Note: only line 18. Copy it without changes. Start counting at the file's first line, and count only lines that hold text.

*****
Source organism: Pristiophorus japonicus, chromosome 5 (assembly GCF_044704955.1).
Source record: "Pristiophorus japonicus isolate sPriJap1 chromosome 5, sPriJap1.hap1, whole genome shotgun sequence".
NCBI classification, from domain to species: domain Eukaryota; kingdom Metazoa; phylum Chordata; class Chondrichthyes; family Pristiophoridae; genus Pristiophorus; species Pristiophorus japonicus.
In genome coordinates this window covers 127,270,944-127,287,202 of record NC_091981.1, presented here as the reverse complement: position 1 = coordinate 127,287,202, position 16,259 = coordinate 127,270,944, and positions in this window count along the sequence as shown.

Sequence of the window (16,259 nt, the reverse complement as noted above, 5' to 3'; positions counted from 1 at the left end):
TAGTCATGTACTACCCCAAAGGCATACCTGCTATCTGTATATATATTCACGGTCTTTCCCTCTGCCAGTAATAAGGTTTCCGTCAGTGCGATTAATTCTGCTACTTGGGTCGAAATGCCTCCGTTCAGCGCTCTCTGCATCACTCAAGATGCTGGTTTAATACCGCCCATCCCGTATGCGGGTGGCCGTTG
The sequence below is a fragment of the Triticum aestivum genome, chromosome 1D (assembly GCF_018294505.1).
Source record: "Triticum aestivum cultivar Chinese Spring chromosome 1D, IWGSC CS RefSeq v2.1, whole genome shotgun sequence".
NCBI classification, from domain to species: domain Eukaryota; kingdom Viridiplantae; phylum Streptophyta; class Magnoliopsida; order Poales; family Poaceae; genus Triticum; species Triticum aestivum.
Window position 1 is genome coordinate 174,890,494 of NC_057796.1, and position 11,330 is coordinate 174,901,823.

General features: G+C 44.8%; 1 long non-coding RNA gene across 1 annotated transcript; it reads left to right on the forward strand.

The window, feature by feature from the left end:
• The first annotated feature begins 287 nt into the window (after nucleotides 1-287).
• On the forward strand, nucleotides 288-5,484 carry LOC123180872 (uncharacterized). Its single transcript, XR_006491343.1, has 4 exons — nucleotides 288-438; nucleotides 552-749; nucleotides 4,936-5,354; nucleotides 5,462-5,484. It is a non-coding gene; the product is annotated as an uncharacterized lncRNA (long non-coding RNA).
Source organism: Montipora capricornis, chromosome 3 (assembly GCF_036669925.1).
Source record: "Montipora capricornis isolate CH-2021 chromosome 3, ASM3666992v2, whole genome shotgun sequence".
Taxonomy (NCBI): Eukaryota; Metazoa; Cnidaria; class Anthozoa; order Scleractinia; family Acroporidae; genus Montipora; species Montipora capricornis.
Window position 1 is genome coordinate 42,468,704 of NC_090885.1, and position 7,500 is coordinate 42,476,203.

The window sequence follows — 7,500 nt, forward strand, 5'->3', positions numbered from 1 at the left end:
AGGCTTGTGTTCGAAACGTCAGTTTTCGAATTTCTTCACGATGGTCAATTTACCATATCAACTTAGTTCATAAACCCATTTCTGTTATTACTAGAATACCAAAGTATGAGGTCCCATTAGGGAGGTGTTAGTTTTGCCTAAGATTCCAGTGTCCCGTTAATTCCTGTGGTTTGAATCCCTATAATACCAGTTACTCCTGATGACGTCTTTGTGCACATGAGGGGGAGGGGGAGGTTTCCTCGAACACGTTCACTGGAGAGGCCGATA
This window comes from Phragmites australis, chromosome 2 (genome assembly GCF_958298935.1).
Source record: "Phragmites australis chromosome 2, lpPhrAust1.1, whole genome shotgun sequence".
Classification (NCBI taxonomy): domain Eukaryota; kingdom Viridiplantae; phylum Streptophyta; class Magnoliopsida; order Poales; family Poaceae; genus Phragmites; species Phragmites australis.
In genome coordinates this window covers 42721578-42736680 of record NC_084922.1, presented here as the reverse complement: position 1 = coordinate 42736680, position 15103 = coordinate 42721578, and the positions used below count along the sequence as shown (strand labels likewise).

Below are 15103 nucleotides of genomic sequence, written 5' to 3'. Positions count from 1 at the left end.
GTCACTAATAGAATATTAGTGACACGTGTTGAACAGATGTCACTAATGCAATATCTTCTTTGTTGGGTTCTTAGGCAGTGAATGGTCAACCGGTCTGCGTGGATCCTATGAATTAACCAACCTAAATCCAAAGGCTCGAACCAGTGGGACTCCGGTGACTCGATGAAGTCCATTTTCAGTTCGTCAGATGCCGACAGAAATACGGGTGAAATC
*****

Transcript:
Window position 1 is genome coordinate 42,468,704 of NC_090885.1, and position 7,500 is coordinate 42,476,203.